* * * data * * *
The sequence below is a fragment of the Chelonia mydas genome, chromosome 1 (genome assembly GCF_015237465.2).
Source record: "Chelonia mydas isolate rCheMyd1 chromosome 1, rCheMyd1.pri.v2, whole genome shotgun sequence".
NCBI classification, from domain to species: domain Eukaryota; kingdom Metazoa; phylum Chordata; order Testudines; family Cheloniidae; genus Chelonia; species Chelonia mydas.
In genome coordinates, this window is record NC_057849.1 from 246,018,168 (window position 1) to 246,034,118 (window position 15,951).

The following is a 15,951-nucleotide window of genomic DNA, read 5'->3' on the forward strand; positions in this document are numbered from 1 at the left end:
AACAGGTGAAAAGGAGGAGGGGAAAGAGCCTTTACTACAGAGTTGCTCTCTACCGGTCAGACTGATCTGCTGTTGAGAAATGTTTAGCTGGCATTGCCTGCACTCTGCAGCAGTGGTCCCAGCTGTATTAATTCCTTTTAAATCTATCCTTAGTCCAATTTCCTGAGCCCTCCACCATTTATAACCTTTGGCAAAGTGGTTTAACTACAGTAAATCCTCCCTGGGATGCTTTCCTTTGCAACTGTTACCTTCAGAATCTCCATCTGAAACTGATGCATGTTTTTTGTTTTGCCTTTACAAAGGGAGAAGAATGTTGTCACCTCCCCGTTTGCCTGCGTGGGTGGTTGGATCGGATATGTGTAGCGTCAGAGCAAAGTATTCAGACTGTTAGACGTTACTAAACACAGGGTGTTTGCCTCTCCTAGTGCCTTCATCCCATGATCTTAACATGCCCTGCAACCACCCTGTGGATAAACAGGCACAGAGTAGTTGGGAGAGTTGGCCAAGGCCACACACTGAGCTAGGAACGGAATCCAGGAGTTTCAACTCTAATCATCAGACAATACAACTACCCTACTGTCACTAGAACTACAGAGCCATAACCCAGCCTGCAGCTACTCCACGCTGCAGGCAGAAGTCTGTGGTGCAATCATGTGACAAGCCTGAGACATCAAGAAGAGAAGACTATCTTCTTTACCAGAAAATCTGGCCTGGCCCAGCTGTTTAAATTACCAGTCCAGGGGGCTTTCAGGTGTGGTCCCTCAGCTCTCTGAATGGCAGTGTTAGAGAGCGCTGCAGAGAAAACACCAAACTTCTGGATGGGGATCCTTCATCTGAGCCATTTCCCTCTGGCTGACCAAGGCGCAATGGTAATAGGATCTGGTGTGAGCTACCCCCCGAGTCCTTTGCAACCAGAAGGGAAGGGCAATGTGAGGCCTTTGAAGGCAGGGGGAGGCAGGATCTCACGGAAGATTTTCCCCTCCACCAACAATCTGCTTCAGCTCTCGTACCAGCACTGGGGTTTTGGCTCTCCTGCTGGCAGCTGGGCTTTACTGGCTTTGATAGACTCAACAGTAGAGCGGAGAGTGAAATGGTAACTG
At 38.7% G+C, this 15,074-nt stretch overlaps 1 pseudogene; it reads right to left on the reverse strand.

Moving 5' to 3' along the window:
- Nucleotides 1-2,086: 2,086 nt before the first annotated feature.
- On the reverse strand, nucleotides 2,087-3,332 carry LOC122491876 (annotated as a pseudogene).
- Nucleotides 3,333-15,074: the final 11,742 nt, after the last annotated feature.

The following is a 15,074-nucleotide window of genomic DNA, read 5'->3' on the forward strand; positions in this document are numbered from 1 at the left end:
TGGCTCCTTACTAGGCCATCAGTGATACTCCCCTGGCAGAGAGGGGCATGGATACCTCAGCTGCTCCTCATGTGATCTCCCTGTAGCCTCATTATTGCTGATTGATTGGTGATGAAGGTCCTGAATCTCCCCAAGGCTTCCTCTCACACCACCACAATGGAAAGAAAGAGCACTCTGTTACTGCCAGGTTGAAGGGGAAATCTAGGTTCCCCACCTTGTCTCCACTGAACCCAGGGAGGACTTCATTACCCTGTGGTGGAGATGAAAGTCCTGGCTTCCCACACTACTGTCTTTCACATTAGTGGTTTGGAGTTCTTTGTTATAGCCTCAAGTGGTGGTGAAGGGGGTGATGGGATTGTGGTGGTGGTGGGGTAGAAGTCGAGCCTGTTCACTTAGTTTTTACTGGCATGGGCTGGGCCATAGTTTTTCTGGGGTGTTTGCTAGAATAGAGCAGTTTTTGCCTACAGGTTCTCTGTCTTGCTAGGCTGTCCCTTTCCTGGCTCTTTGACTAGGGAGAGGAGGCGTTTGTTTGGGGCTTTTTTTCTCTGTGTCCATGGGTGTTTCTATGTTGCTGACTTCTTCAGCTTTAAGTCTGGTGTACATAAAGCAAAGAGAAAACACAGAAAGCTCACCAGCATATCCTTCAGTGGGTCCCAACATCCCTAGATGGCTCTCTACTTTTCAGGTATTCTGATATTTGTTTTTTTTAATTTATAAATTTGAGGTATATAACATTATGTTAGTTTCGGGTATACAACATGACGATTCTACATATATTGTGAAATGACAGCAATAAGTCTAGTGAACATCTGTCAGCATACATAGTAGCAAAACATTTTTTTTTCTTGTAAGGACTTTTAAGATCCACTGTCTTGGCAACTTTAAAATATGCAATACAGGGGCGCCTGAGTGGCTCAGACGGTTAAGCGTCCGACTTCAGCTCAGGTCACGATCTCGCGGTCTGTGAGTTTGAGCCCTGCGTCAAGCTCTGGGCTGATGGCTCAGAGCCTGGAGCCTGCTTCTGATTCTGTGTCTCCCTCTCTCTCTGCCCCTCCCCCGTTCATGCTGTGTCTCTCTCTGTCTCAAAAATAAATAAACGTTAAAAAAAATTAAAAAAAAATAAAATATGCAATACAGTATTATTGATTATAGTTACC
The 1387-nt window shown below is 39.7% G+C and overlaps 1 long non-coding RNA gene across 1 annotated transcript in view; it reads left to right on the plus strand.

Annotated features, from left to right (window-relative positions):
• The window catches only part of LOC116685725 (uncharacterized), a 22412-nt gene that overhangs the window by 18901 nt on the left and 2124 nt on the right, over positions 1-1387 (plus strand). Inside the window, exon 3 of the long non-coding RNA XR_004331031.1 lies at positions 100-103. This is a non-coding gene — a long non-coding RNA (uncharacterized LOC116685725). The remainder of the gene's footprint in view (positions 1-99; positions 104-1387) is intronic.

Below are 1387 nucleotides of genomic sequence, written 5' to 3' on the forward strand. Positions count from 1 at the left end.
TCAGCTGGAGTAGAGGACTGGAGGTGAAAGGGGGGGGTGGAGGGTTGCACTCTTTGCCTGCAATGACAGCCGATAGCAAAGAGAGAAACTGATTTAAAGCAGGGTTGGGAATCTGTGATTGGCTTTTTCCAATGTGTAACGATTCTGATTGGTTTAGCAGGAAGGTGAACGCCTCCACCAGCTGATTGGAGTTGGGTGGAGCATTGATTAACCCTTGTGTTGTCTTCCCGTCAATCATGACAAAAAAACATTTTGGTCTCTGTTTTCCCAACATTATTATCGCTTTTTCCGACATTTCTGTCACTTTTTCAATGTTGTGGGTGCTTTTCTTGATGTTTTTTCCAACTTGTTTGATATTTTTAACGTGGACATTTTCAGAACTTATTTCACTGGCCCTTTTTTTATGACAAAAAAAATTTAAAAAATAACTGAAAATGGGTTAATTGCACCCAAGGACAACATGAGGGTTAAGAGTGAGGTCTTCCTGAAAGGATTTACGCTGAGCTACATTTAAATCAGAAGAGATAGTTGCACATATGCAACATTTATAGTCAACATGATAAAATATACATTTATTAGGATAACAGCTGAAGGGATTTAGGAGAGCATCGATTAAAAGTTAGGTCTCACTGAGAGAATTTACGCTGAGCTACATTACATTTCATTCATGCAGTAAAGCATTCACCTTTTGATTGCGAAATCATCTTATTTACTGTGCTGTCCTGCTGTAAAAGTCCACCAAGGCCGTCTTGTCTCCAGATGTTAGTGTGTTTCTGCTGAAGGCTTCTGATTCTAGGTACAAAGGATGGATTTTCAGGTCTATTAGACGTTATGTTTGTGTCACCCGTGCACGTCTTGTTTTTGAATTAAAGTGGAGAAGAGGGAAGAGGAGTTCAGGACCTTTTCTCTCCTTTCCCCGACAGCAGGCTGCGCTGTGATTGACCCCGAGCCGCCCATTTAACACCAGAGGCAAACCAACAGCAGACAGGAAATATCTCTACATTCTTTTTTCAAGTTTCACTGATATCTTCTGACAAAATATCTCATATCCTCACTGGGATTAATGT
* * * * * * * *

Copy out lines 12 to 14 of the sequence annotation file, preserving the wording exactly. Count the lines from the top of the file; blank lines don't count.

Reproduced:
The following is a 15,074-nucleotide window of genomic DNA, read 5'->3' on the forward strand; positions in this document are numbered from 1 at the left end:
TGGCTCCTTACTAGGCCATCAGTGATACTCCCCTGGCAGAGAGGGGCATGGATACCTCAGCTGCTCCTCATGTGATCTCCCTGTAGCCTCATTATTGCTGATTGATTGGTGATGAAGGTCCTGAATCTCCCCAAGGCTTCCTCTCACACCACCACAATGGAAAGAAAGAGCACTCTGTTACTGCCAGGTTGAAGGGGAAATCTAGGTTCCCCACCTTGTCTCCACTGAACCCAGGGAGGACTTCATTACCCTGTGGTGGAGATGAAAGTCCTGGCTTCCCACACTACTGTCTTTCACATTAGTGGTTTGGAGTTCTTTGTTATAGCCTCAAGTGGTGGTGAAGGGGGTGATGGGATTGTGGTGGTGGTGGGGTAGAAGTCGAGCCTGTTCACTTAGTTTTTACTGGCATGGGCTGGGCCATAGTTTTTCTGGGGTGTTTGCTAGAATAGAGCAGTTTTTGCCTACAGGTTCTCTGTCTTGCTAGGCTGTCCCTTTCCTGGCTCTTTGACTAGGGAGAGGAGGCGTTTGTTTGGGGCTTTTTTTCTCTGTGTCCATGGGTGTTTCTATGTTGCTGACTTCTTCAGCTTTAAGTCTGGTGTACATAAAGCAAAGAGAAAACACAGAAAGCTCACCAGCATATCCTTCAGTGGGTCCCAACATCCCTAGATGGCTCTCTACTTTTCAGGTATTCTGATATTTGTTTTTTTTAATTTATAAATTTGAGGTATATAACATTATGTTAGTTTCGGGTATACAACATGACGATTCTACATATATTGTGAAATGACAGCAATAAGTCTAGTGAACATCTGTCAGCATACATAGTAGCAAAACATTTTTTTTTCTTGTAAGGACTTTTAAGATCCACTGTCTTGGCAACTTTAAAATATGCAATACAGGGGCGCCTGAGTGGCTCAGACGGTTAAGCGTCCGACTTCAGCTCAGGTCACGATCTCGCGGTCTGTGAGTTTGAGCCCTGCGTCAAGCTCTGGGCTGATGGCTCAGAGCCTGGAGCCTGCTTCTGATTCTGTGTCTCCCTCTCTCTCTGCCCCTCCCCCGTTCATGCTGTGTCTCTCTCTGTCTCAAAAATAAATAAACGTTAAAAAAAATTAAAAAAAAATAAAATATGCAATACAGTATTATTGATTATAGTTACC
The 1387-nt window shown below is 39.7% G+C and overlaps 1 long non-coding RNA gene across 1 annotated transcript in view; it reads left to right on the plus strand.